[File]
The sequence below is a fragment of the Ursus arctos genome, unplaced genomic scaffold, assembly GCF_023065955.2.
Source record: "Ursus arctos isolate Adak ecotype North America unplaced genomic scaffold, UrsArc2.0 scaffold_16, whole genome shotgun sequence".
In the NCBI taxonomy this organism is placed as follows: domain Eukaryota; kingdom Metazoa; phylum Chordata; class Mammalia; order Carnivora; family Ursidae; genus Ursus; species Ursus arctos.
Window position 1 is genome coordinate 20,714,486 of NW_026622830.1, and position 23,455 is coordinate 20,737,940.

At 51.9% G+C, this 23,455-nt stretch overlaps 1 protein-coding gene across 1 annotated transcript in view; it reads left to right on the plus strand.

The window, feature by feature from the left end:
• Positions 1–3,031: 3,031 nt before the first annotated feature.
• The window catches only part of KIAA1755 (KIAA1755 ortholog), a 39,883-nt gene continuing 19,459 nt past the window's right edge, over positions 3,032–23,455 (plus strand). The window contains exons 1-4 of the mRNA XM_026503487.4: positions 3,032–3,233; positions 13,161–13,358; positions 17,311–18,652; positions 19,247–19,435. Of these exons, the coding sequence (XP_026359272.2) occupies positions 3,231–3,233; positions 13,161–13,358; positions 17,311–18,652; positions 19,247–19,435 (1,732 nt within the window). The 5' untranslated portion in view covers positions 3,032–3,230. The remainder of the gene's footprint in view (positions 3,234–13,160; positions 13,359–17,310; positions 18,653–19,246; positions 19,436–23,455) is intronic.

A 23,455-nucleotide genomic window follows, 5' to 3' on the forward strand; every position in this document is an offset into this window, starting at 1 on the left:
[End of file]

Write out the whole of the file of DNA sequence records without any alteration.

The sequence below is a fragment of the Ursus arctos genome, unplaced genomic scaffold, assembly GCF_023065955.2.
Source record: "Ursus arctos isolate Adak ecotype North America unplaced genomic scaffold, UrsArc2.0 scaffold_16, whole genome shotgun sequence".
In the NCBI taxonomy this organism is placed as follows: domain Eukaryota; kingdom Metazoa; phylum Chordata; class Mammalia; order Carnivora; family Ursidae; genus Ursus; species Ursus arctos.
Window position 1 is genome coordinate 20,714,486 of NW_026622830.1, and position 23,455 is coordinate 20,737,940.

At 51.9% G+C, this 23,455-nt stretch overlaps 1 protein-coding gene across 1 annotated transcript in view; it reads left to right on the plus strand.

The window, feature by feature from the left end:
• Positions 1–3,031: 3,031 nt before the first annotated feature.
• The window catches only part of KIAA1755 (KIAA1755 ortholog), a 39,883-nt gene continuing 19,459 nt past the window's right edge, over positions 3,032–23,455 (plus strand). The window contains exons 1-4 of the mRNA XM_026503487.4: positions 3,032–3,233; positions 13,161–13,358; positions 17,311–18,652; positions 19,247–19,435. Of these exons, the coding sequence (XP_026359272.2) occupies positions 3,231–3,233; positions 13,161–13,358; positions 17,311–18,652; positions 19,247–19,435 (1,732 nt within the window). The 5' untranslated portion in view covers positions 3,032–3,230. The remainder of the gene's footprint in view (positions 3,234–13,160; positions 13,359–17,310; positions 18,653–19,246; positions 19,436–23,455) is intronic.

A 23,455-nucleotide genomic window follows, 5' to 3' on the forward strand; every position in this document is an offset into this window, starting at 1 on the left: